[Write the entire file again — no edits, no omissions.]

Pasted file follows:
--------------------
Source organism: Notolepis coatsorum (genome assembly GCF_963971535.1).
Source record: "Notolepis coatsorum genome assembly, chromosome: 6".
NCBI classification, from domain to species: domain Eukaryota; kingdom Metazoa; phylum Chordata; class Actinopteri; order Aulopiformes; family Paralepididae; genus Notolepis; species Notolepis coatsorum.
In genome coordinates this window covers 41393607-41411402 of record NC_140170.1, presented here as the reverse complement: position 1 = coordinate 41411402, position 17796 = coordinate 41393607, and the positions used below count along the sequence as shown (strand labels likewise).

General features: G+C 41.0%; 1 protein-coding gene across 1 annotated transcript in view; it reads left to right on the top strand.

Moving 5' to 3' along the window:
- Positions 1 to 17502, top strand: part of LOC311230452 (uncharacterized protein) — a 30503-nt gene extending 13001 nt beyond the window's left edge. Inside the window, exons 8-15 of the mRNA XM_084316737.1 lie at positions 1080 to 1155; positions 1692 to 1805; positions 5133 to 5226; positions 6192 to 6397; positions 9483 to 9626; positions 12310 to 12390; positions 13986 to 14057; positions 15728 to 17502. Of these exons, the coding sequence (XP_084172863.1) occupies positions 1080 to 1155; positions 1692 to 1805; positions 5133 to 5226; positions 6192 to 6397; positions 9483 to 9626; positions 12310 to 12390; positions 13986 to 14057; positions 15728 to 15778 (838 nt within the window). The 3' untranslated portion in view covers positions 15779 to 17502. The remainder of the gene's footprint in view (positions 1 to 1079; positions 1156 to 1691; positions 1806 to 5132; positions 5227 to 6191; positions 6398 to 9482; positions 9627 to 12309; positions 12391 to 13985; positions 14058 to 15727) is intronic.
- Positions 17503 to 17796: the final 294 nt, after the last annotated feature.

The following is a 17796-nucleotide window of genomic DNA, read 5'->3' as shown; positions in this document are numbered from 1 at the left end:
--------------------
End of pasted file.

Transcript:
Source organism: Notolepis coatsorum (genome assembly GCF_963971535.1).
Source record: "Notolepis coatsorum genome assembly, chromosome: 6".
NCBI classification, from domain to species: domain Eukaryota; kingdom Metazoa; phylum Chordata; class Actinopteri; order Aulopiformes; family Paralepididae; genus Notolepis; species Notolepis coatsorum.
In genome coordinates this window covers 41393607-41411402 of record NC_140170.1, presented here as the reverse complement: position 1 = coordinate 41411402, position 17796 = coordinate 41393607, and the positions used below count along the sequence as shown (strand labels likewise).

General features: G+C 41.0%; 1 protein-coding gene across 1 annotated transcript in view; it reads left to right on the top strand.

Moving 5' to 3' along the window:
- Positions 1 to 17502, top strand: part of LOC311230452 (uncharacterized protein) — a 30503-nt gene extending 13001 nt beyond the window's left edge. Inside the window, exons 8-15 of the mRNA XM_084316737.1 lie at positions 1080 to 1155; positions 1692 to 1805; positions 5133 to 5226; positions 6192 to 6397; positions 9483 to 9626; positions 12310 to 12390; positions 13986 to 14057; positions 15728 to 17502. Of these exons, the coding sequence (XP_084172863.1) occupies positions 1080 to 1155; positions 1692 to 1805; positions 5133 to 5226; positions 6192 to 6397; positions 9483 to 9626; positions 12310 to 12390; positions 13986 to 14057; positions 15728 to 15778 (838 nt within the window). The 3' untranslated portion in view covers positions 15779 to 17502. The remainder of the gene's footprint in view (positions 1 to 1079; positions 1156 to 1691; positions 1806 to 5132; positions 5227 to 6191; positions 6398 to 9482; positions 9627 to 12309; positions 12391 to 13985; positions 14058 to 15727) is intronic.
- Positions 17503 to 17796: the final 294 nt, after the last annotated feature.

The following is a 17796-nucleotide window of genomic DNA, read 5'->3' as shown; positions in this document are numbered from 1 at the left end: